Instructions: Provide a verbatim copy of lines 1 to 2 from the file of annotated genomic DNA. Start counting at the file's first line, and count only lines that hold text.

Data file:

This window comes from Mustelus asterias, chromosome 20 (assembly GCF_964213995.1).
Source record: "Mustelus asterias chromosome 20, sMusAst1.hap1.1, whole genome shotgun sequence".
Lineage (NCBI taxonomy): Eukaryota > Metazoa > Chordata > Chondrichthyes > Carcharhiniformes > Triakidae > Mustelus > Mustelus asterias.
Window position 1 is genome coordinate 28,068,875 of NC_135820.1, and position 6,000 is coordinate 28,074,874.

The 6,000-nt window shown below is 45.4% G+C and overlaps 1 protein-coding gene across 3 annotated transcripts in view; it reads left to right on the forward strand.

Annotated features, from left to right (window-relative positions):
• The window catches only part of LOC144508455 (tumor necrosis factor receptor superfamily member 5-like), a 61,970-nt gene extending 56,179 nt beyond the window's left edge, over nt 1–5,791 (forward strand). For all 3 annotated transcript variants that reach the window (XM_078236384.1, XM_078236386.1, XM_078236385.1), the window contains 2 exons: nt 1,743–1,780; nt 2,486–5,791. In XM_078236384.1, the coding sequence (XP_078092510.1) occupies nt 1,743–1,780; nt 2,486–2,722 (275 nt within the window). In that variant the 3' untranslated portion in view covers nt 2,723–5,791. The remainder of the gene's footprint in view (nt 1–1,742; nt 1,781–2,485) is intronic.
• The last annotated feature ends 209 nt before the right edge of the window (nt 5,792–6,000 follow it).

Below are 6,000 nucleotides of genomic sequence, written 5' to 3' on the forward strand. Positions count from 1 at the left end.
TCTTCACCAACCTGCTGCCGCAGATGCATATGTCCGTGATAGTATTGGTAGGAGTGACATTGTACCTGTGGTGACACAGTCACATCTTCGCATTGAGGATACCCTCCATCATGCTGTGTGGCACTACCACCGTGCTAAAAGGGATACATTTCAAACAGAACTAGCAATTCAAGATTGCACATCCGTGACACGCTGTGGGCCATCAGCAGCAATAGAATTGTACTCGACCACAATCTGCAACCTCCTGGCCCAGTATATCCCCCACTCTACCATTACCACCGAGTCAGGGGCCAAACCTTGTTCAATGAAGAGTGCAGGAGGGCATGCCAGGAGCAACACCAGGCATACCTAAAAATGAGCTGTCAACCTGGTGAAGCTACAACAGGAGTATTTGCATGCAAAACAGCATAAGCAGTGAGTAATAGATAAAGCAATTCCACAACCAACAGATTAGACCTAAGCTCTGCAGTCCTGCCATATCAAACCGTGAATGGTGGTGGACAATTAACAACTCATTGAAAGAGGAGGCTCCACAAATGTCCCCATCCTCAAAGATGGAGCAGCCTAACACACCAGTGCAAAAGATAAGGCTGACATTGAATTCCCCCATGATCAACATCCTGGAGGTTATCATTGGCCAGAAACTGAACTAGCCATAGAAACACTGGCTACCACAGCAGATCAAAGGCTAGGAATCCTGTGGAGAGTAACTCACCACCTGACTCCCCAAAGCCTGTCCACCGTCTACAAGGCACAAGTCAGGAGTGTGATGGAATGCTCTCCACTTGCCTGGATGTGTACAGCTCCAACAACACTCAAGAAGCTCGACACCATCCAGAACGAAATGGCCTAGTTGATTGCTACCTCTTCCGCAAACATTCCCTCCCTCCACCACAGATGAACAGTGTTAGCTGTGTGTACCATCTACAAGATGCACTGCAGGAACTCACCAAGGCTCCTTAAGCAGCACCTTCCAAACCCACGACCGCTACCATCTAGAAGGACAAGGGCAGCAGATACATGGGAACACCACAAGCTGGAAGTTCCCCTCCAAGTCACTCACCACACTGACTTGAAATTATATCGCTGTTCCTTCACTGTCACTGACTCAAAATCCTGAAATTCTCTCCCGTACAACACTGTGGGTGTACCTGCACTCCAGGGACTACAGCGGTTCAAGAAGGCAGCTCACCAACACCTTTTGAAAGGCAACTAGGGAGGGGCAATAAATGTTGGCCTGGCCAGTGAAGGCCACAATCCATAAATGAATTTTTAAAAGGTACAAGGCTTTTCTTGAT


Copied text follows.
This window comes from Mustelus asterias, chromosome 20 (assembly GCF_964213995.1).
Source record: "Mustelus asterias chromosome 20, sMusAst1.hap1.1, whole genome shotgun sequence".